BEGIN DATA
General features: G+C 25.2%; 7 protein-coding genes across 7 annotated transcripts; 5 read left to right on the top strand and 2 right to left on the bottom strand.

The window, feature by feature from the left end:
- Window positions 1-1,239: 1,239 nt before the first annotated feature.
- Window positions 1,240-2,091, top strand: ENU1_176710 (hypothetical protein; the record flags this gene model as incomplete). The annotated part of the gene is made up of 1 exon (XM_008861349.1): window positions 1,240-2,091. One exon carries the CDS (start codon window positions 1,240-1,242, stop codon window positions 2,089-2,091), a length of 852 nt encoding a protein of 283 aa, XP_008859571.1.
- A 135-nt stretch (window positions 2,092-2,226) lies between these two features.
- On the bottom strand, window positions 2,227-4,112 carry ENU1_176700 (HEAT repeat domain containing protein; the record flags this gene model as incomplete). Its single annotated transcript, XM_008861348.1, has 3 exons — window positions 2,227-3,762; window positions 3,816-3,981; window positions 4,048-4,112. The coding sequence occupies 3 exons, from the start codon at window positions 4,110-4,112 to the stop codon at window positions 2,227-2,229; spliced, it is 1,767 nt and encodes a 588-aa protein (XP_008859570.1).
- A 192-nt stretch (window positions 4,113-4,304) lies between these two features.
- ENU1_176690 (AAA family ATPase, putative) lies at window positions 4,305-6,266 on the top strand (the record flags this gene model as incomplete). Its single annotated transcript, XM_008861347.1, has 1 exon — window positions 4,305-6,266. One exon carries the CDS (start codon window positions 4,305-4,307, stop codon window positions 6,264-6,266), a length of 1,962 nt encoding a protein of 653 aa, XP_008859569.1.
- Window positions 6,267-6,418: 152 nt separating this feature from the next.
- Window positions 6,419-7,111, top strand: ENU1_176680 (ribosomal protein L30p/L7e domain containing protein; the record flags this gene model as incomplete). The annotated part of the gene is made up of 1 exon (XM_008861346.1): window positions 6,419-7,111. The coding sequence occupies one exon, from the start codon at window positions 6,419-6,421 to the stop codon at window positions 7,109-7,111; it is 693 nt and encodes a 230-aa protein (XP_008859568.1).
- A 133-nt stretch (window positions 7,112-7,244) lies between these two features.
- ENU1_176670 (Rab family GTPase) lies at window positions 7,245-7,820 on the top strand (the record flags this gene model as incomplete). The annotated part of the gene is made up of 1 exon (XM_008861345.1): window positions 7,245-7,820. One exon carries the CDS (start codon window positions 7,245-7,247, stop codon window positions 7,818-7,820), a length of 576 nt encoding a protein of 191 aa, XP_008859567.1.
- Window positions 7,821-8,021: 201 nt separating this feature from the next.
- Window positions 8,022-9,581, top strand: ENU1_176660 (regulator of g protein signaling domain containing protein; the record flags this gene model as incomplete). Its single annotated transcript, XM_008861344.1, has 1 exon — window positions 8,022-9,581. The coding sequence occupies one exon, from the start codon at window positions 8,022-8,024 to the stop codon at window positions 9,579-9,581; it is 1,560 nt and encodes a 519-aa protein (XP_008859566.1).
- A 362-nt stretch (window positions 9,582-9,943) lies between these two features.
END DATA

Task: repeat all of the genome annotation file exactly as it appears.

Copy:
General features: G+C 25.2%; 7 protein-coding genes across 7 annotated transcripts; 5 read left to right on the top strand and 2 right to left on the bottom strand.

The window, feature by feature from the left end:
- Window positions 1-1,239: 1,239 nt before the first annotated feature.
- Window positions 1,240-2,091, top strand: ENU1_176710 (hypothetical protein; the record flags this gene model as incomplete). The annotated part of the gene is made up of 1 exon (XM_008861349.1): window positions 1,240-2,091. One exon carries the CDS (start codon window positions 1,240-1,242, stop codon window positions 2,089-2,091), a length of 852 nt encoding a protein of 283 aa, XP_008859571.1.
- A 135-nt stretch (window positions 2,092-2,226) lies between these two features.
- On the bottom strand, window positions 2,227-4,112 carry ENU1_176700 (HEAT repeat domain containing protein; the record flags this gene model as incomplete). Its single annotated transcript, XM_008861348.1, has 3 exons — window positions 2,227-3,762; window positions 3,816-3,981; window positions 4,048-4,112. The coding sequence occupies 3 exons, from the start codon at window positions 4,110-4,112 to the stop codon at window positions 2,227-2,229; spliced, it is 1,767 nt and encodes a 588-aa protein (XP_008859570.1).
- A 192-nt stretch (window positions 4,113-4,304) lies between these two features.
- ENU1_176690 (AAA family ATPase, putative) lies at window positions 4,305-6,266 on the top strand (the record flags this gene model as incomplete). Its single annotated transcript, XM_008861347.1, has 1 exon — window positions 4,305-6,266. One exon carries the CDS (start codon window positions 4,305-4,307, stop codon window positions 6,264-6,266), a length of 1,962 nt encoding a protein of 653 aa, XP_008859569.1.
- Window positions 6,267-6,418: 152 nt separating this feature from the next.
- Window positions 6,419-7,111, top strand: ENU1_176680 (ribosomal protein L30p/L7e domain containing protein; the record flags this gene model as incomplete). The annotated part of the gene is made up of 1 exon (XM_008861346.1): window positions 6,419-7,111. The coding sequence occupies one exon, from the start codon at window positions 6,419-6,421 to the stop codon at window positions 7,109-7,111; it is 693 nt and encodes a 230-aa protein (XP_008859568.1).
- A 133-nt stretch (window positions 7,112-7,244) lies between these two features.
- ENU1_176670 (Rab family GTPase) lies at window positions 7,245-7,820 on the top strand (the record flags this gene model as incomplete). The annotated part of the gene is made up of 1 exon (XM_008861345.1): window positions 7,245-7,820. One exon carries the CDS (start codon window positions 7,245-7,247, stop codon window positions 7,818-7,820), a length of 576 nt encoding a protein of 191 aa, XP_008859567.1.
- Window positions 7,821-8,021: 201 nt separating this feature from the next.
- Window positions 8,022-9,581, top strand: ENU1_176660 (regulator of g protein signaling domain containing protein; the record flags this gene model as incomplete). Its single annotated transcript, XM_008861344.1, has 1 exon — window positions 8,022-9,581. The coding sequence occupies one exon, from the start codon at window positions 8,022-8,024 to the stop codon at window positions 9,579-9,581; it is 1,560 nt and encodes a 519-aa protein (XP_008859566.1).
- A 362-nt stretch (window positions 9,582-9,943) lies between these two features.